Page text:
Linkblog | Jon Stewart Tackles The Biden-Trump Rematch That Nobody Wants | The Daily Show

from the importunate-widow desk

Note: moderate language advisory for this video

Jon Stewart Tackles The Biden-Trump Rematch That Nobody Wants | The Daily Show
Jon Stewart kicks off his Daily Show Monday night residency by coming to grips with the reality of America's two chronologically challenged presidential cand...

Jon Stewart is back on The Daily Show. For one day a week, at least. His first show was this past Monday, and he came out swinging with a piece about the upcoming presumptive election battle between Joe Biden and Donald Trump. The whole piece is good (it’s worth asking why we have to choose between two very old men of whom the question of capacity at least has to be asked, when there are plenty of capable and qualified people under the age of 50 who could be on the ballot).

But his closing words are a tour de force.

So what’s the good news? …That was not rhetorical framing, I’m literally asking you.

Look, the next nine months or so (and more than that, depending on the coup schedule)— they’re gonna suck […] it’s all gonna make you feel like Tuesday, November 5th is the only day that matters. And that day does matter, but man, November 6th ain’t nothin’ to sneeze at, or November 7th.

If your guy loses, bad things might happen, but the country is not over. And if your guy wins, the country is in no way saved. I’ve learned one thing over these last nine years [note: since his first run on The Daily Show ended]—and I was glib at best, and probably dismissive at worst about this: the work of making this world resemble one that you would prefer to live in is a lunch-pail [bleep] job, day in and day out, where thousands of committed, anonymous, smart, and dedicated people bang on closed doors and pick up those that are fallen and grind away at issues ’til they get a positive result—and even then have to stay on to make sure that result holds.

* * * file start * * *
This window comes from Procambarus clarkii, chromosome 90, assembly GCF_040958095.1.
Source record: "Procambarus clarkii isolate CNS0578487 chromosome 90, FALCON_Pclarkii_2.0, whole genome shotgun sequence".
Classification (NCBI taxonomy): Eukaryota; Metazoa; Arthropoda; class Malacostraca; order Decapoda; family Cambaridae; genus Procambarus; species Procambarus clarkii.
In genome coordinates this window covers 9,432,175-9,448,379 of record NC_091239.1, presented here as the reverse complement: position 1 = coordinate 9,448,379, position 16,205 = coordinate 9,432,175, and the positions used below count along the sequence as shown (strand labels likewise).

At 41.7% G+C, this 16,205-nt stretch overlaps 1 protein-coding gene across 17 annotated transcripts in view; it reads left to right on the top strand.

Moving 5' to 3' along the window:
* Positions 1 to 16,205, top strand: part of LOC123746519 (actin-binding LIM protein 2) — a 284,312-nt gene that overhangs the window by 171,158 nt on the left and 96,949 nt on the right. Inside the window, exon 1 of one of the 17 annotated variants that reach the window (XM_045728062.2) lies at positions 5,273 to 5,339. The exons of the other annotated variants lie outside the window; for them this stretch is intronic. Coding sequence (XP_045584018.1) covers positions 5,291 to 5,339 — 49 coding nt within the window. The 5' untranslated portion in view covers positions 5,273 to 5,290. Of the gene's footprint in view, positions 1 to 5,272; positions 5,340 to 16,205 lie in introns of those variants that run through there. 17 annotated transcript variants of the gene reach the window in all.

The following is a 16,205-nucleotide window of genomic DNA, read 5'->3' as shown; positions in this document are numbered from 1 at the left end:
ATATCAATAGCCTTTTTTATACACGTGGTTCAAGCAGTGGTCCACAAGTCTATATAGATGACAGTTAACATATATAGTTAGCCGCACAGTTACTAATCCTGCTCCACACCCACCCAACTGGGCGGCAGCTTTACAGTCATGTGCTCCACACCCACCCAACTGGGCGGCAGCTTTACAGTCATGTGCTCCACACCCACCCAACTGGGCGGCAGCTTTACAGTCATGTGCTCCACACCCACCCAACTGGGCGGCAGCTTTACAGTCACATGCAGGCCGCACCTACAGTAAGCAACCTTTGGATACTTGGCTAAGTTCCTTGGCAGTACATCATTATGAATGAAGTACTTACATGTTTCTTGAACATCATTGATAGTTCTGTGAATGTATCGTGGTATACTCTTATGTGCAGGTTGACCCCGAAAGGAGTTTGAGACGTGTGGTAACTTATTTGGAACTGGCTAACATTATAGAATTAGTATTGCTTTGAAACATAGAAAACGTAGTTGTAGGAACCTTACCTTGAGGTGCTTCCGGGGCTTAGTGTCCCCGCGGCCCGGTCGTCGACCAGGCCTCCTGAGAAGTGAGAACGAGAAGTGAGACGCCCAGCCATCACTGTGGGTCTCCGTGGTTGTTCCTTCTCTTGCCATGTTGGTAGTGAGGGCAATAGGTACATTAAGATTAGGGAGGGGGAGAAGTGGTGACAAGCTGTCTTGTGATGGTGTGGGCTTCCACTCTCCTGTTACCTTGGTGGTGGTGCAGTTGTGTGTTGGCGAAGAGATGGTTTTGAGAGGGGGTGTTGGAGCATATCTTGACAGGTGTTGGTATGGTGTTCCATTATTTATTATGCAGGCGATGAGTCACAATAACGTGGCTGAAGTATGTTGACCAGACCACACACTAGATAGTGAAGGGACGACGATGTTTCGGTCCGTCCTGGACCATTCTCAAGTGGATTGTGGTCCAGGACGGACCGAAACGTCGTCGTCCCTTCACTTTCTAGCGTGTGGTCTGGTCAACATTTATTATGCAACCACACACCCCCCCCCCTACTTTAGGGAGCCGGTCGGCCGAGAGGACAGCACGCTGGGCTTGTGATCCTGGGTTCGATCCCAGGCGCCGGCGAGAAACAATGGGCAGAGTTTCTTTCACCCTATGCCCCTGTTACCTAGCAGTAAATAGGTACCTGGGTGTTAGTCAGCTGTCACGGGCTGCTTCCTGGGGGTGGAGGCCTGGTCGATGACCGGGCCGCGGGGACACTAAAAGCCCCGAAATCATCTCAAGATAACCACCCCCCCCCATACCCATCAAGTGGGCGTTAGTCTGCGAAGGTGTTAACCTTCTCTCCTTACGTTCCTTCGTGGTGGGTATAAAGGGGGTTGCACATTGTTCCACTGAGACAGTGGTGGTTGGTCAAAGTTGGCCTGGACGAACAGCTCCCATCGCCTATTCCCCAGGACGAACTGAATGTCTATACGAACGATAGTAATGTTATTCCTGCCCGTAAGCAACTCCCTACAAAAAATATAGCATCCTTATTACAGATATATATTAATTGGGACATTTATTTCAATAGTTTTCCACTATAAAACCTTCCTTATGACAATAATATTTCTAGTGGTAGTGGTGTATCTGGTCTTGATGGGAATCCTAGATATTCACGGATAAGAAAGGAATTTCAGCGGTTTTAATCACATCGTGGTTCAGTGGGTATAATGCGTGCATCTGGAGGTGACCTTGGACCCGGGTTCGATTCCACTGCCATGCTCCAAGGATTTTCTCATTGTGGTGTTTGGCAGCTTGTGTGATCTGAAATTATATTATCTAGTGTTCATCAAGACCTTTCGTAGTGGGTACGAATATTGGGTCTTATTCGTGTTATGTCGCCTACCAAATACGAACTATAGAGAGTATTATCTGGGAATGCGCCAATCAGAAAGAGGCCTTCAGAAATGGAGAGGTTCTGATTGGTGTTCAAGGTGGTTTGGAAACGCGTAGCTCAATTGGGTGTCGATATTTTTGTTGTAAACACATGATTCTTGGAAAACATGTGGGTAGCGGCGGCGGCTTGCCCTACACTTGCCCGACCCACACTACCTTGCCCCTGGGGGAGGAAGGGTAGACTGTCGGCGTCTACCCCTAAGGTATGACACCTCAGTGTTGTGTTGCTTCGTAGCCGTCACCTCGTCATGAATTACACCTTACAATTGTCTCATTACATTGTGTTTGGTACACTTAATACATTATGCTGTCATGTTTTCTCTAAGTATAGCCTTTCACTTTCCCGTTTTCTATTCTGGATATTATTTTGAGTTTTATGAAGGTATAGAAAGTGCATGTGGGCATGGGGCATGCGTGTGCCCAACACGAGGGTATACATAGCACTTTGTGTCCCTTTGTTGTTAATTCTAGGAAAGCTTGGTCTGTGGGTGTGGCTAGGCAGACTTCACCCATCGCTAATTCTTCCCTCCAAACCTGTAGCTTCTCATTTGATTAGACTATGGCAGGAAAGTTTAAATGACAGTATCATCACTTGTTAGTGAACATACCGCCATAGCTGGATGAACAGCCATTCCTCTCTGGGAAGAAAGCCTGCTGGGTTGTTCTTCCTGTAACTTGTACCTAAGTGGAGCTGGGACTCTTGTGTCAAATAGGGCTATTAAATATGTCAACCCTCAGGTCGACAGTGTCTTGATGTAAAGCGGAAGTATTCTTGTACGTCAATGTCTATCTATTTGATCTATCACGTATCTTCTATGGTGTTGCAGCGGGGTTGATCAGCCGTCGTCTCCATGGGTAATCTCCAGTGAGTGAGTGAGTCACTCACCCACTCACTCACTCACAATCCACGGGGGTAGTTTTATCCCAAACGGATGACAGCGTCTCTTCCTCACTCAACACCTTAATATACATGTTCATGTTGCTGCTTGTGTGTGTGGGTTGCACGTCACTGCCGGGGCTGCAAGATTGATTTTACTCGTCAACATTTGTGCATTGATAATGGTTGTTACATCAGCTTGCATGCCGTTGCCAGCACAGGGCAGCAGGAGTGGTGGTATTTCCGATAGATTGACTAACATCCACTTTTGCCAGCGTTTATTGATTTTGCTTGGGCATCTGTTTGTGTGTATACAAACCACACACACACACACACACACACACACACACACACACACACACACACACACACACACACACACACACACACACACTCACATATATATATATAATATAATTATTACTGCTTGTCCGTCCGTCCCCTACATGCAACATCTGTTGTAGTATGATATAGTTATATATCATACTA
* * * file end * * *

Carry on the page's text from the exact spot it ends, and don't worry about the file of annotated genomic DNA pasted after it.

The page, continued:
So the good news is, I’m not saying you don’t have to worry about who wins the election. I’m saying you have to worry about every day before it and every day after, for-ever.

Although, on the plus side, I am told that at some point, the sun will run out of hydrogen.

If you’re a Christian like me, please resist the urge to mentally tone-police or redraft Stewart’s statement here. Yes, the word “worry” is a little bit outside our theological preference. Yes, the nihilism of the sun’s eventual demise is far from the actual hope we have in the future. Yes, the Lord is sovereign over our elections.

But the message he’s sending here comports with Christian theology, as well as probably every theological framework people in our world subscribe to. Namely: that the fate of the world isn’t decided on a single day, and the outcome of even the most fateful days is less important than that of the days that precede it and follow it; and that our role in the meantime is to keep trying to make this world resemble the one that you would want to live in (Jeremiah 29:7), to pick up those who are fallen (Matthew 10:7-8), and to grind away at issues ’til you get a positive result (Luke 18:1-8).

And Stewart is framing this as good news! Because it’s funny, yes—but also because it brings things to within our sphere of influence. We can affect the way this world works, and in fact we should. We have the ability and opportunity to make changes.

So let’s do that.